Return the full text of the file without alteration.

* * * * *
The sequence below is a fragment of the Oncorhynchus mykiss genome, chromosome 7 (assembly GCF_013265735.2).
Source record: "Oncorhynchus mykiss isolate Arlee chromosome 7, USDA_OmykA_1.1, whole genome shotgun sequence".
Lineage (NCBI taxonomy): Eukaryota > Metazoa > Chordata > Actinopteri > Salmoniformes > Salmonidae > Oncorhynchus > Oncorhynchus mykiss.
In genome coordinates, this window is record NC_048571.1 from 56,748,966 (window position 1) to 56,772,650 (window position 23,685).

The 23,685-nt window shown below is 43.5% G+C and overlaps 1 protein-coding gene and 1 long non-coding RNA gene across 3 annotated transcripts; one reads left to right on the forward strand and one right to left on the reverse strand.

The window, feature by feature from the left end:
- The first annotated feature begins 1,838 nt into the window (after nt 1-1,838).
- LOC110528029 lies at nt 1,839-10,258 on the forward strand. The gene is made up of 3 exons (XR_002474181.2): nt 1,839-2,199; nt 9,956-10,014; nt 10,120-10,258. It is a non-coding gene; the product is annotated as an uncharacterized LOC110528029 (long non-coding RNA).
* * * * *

The sequence below is a fragment of the Oncorhynchus mykiss genome, chromosome 7 (assembly GCF_013265735.2).
Source record: "Oncorhynchus mykiss isolate Arlee chromosome 7, USDA_OmykA_1.1, whole genome shotgun sequence".
Lineage (NCBI taxonomy): Eukaryota > Metazoa > Chordata > Actinopteri > Salmoniformes > Salmonidae > Oncorhynchus > Oncorhynchus mykiss.
In genome coordinates, this window is record NC_048571.1 from 56,748,966 (window position 1) to 56,772,650 (window position 23,685).

The 23,685-nt window shown below is 43.5% G+C and overlaps 1 protein-coding gene and 1 long non-coding RNA gene across 3 annotated transcripts; one reads left to right on the forward strand and one right to left on the reverse strand.

The window, feature by feature from the left end:
- The first annotated feature begins 1,838 nt into the window (after nt 1-1,838).
- LOC110528029 lies at nt 1,839-10,258 on the forward strand. The gene is made up of 3 exons (XR_002474181.2): nt 1,839-2,199; nt 9,956-10,014; nt 10,120-10,258. It is a non-coding gene; the product is annotated as an uncharacterized LOC110528029 (long non-coding RNA).